Learning the Language

Unfortunately, even after you’ve stopped envying Camille Rowe in her underwear and managed to master those few French phrases, they probably still won’t be enough to get by in France. So, if you’re interested in improving your French there’s a few ways to go about it…

The best (and probably least appealing) way is to just muster up your courage and speak whatever French you know to anyone and everyone. However, French people often speak very good English and it’s too tempting to switch to whatever’s easiest. So sometimes a little private learning can help too.

A couple of computer programs I use are Duolingo and Rosetta Stone, it’s nice to switch between the two so you don’t get too bored but both are good in different ways.

Duolingo – free, easy, relatively entertaining (teaches you some funny phrases), definitely one that’s good to get started with, or as a little reminder to do every now and again.

Rosetta Stone – more expensive but covers more ground, and you have to talk to it, it then hears your reply and makes sure you say it correctly. This will probably give you a more comprehensive knowledge of French but it isn’t as fun.
Plus side is you can choose whatever level to do, whereas Duolino you unlock it as you go along. Makes it less monotonous.

A game-style website that is great for learning vocabulary and improving your accent is called Babadum (www.babadum.com) You are tested with lists of words, and there is the opportunity to change the format of the game to make it slightly more challenging.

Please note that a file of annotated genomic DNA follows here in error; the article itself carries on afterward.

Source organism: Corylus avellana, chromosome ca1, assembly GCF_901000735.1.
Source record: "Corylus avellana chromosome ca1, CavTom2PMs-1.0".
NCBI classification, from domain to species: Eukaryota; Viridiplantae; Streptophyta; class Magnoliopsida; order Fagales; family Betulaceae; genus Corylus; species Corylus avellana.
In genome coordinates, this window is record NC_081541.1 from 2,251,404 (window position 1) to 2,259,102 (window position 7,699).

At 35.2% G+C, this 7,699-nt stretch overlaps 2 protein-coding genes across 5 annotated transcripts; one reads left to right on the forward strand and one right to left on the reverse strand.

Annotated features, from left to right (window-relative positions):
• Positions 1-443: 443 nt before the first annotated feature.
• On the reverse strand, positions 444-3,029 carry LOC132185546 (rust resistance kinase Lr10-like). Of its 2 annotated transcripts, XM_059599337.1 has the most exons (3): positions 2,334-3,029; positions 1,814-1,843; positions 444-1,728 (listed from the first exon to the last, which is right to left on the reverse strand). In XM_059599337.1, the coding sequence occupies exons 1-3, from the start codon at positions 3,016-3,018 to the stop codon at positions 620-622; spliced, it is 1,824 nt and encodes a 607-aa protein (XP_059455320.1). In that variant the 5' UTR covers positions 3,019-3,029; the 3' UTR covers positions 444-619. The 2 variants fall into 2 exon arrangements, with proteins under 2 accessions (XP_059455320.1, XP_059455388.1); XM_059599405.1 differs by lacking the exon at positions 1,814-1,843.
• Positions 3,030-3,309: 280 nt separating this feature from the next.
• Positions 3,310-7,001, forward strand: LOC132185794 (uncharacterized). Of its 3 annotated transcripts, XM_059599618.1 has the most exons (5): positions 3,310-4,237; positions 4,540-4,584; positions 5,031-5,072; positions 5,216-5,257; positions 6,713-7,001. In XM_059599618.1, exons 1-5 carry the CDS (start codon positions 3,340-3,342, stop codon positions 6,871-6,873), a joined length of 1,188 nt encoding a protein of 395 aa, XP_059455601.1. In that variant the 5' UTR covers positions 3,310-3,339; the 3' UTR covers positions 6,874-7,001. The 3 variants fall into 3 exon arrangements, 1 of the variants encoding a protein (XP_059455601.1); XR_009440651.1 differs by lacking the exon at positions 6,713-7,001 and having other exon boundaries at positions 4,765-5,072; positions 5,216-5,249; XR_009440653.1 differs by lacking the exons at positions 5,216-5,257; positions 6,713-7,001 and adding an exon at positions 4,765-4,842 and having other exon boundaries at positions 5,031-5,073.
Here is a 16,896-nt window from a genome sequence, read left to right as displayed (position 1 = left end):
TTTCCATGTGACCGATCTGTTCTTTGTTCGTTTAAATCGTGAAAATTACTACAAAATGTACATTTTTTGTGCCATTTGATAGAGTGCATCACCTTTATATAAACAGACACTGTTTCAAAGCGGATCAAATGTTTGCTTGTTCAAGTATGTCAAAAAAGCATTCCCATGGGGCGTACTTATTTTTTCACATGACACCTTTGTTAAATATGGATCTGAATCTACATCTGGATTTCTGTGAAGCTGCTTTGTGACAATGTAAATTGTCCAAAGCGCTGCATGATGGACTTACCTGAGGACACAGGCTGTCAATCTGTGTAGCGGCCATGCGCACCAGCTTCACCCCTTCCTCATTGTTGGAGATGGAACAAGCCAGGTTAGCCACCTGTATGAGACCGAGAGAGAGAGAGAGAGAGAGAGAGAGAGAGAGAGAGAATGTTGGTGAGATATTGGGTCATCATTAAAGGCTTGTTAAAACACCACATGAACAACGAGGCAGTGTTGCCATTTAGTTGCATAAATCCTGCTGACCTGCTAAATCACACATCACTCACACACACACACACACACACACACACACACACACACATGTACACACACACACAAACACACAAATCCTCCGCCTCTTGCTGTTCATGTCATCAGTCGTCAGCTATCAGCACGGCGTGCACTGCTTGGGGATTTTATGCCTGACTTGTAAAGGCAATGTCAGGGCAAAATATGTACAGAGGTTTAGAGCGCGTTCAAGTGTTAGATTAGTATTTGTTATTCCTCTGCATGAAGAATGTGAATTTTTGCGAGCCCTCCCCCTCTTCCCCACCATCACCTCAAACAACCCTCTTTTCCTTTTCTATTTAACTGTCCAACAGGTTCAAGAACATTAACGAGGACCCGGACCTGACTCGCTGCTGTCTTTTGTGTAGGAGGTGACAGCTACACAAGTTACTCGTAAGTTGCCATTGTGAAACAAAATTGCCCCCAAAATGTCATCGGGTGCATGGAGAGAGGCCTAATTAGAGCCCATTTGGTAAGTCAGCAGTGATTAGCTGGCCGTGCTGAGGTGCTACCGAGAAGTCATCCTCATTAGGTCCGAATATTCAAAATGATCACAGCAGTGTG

Another good idea is to buy dual-language books (there are lots on amazon).
One one page they have it in French, and the other, the translation. I would suggest buying French authors, that way you know you are learning correct/used French sayings. Rather than if you buy an English book which is translated into French it might be done literally so you could be learning slightly ‘off’ sayings.

Or, once you are relatively comfortable with the language, read magazines. I do this with my iPhone at the ready with the iTranslate app for when I come across something I don’t know.
Magazines are good because they often use quite informal language which you’re much more likely to hear in everyday life, and interview sections are especially useful. Plus, they’re light entertainment and you can now have your magazine binge guilt free! (It now counts as studying).


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